WATFORD CITY, N.D. (AP) — The visitor center in the North Unit of Theodore Roosevelt National Park is being closed because of unstable soil, with the center's functions being moved to a cottage at the unit's campground.
Heavy rains in recent years have led to ground shifting that has caused the building to move and sink, Park Superintendent Valerie Naylor said. It will be shut down by July 17.
"Badlands soils are notoriously unstable, and this is an extremely unfortunate consequence of natural processes," she said.
Average annual precipitation in the North Unit is less than 15 inches. Annual rainfall from 2009-2012 surpassed 21 inches, and in the first half of this year the unit has had more than 17 inches of precipitation.
The visitor center was built in 1991. In 2002 it had to be raised, repaired and stabilized. In 2011 it shifted again. Naylor said interior walls are moving and cracking and the floor is buckling, and it is unlikely that the building can be repaired this time.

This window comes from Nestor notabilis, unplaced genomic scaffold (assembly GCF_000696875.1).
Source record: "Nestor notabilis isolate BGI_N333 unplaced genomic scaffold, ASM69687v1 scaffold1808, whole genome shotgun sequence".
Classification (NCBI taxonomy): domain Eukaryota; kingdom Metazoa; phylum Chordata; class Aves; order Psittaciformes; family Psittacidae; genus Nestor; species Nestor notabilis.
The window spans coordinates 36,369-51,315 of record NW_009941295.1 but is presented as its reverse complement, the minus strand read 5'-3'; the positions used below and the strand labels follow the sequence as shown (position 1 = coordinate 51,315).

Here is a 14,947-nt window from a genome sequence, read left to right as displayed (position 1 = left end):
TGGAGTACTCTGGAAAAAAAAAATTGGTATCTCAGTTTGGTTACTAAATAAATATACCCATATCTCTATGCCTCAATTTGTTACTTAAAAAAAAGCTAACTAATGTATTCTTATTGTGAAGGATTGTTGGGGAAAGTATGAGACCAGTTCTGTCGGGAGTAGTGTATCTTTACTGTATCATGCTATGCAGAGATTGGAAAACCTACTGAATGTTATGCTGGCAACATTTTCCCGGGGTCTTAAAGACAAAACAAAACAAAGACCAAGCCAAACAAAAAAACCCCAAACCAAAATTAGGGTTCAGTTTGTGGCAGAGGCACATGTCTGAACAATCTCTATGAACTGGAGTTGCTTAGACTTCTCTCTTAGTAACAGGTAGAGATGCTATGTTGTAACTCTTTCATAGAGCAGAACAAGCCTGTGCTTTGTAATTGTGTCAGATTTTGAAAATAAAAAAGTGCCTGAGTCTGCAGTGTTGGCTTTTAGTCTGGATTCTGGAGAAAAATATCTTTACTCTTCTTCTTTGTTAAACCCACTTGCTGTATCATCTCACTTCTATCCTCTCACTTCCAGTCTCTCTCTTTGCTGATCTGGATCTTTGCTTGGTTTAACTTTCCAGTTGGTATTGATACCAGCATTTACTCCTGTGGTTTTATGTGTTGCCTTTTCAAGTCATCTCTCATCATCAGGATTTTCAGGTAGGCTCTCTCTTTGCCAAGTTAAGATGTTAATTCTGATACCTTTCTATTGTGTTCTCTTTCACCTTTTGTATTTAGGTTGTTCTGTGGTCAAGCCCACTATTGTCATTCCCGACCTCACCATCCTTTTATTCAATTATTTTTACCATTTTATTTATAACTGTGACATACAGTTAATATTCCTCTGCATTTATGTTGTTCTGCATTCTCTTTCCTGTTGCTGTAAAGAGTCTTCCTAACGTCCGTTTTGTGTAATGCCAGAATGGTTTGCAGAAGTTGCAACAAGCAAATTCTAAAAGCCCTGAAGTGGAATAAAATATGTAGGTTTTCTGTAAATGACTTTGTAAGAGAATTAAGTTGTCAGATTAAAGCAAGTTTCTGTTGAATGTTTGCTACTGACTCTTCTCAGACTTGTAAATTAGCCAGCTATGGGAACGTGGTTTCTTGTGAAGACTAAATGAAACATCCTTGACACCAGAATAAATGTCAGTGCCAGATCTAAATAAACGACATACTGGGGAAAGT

"It is a beautiful building and we are deeply saddened to abandon it, but the safety of visitors and staff is our top priority," she said.
The park is the western North Dakota Badlands. It has both a North Unit and a South Unit, about 40 miles apart. About 130,000 people visit the North Unit every year, with about 20,000 of them stopping at the visitor center.
Rangers will continue to greet visitors at the park entrance station when the visitor center functions are moved to Camptender's Cottage at Juniper Campground. A new visitor center eventually will be planned and built in a more stable location, Naylor said.